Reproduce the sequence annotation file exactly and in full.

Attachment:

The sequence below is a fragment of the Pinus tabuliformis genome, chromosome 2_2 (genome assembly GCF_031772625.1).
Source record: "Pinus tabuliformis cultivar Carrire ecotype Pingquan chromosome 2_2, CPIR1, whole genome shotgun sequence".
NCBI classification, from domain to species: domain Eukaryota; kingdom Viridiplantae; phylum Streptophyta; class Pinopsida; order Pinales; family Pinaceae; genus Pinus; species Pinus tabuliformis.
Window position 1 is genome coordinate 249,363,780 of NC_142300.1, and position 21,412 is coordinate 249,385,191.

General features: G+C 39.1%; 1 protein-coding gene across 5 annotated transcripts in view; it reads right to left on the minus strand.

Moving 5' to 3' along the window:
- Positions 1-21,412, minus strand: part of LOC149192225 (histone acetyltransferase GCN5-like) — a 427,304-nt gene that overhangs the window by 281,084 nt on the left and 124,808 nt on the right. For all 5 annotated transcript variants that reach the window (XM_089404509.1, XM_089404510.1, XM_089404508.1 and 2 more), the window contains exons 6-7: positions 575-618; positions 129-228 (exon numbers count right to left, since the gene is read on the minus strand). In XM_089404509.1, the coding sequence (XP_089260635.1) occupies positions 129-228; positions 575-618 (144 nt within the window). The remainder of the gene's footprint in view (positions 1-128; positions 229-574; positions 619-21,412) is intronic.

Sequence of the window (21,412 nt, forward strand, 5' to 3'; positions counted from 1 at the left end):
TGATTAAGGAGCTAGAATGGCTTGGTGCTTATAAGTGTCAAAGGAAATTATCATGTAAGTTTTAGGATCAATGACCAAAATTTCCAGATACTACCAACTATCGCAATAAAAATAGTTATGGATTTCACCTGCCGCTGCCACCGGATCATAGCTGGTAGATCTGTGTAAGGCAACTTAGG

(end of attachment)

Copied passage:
The sequence below is a fragment of the Pinus tabuliformis genome, chromosome 2_2 (genome assembly GCF_031772625.1).
Source record: "Pinus tabuliformis cultivar Carrire ecotype Pingquan chromosome 2_2, CPIR1, whole genome shotgun sequence".
NCBI classification, from domain to species: domain Eukaryota; kingdom Viridiplantae; phylum Streptophyta; class Pinopsida; order Pinales; family Pinaceae; genus Pinus; species Pinus tabuliformis.
Window position 1 is genome coordinate 249,363,780 of NC_142300.1, and position 21,412 is coordinate 249,385,191.

General features: G+C 39.1%; 1 protein-coding gene across 5 annotated transcripts in view; it reads right to left on the minus strand.

Moving 5' to 3' along the window:
- Positions 1-21,412, minus strand: part of LOC149192225 (histone acetyltransferase GCN5-like) — a 427,304-nt gene that overhangs the window by 281,084 nt on the left and 124,808 nt on the right. For all 5 annotated transcript variants that reach the window (XM_089404509.1, XM_089404510.1, XM_089404508.1 and 2 more), the window contains exons 6-7: positions 575-618; positions 129-228 (exon numbers count right to left, since the gene is read on the minus strand). In XM_089404509.1, the coding sequence (XP_089260635.1) occupies positions 129-228; positions 575-618 (144 nt within the window). The remainder of the gene's footprint in view (positions 1-128; positions 229-574; positions 619-21,412) is intronic.

Sequence of the window (21,412 nt, forward strand, 5' to 3'; positions counted from 1 at the left end):
TGATTAAGGAGCTAGAATGGCTTGGTGCTTATAAGTGTCAAAGGAAATTATCATGTAAGTTTTAGGATCAATGACCAAAATTTCCAGATACTACCAACTATCGCAATAAAAATAGTTATGGATTTCACCTGCCGCTGCCACCGGATCATAGCTGGTAGATCTGTGTAAGGCAACTTAGG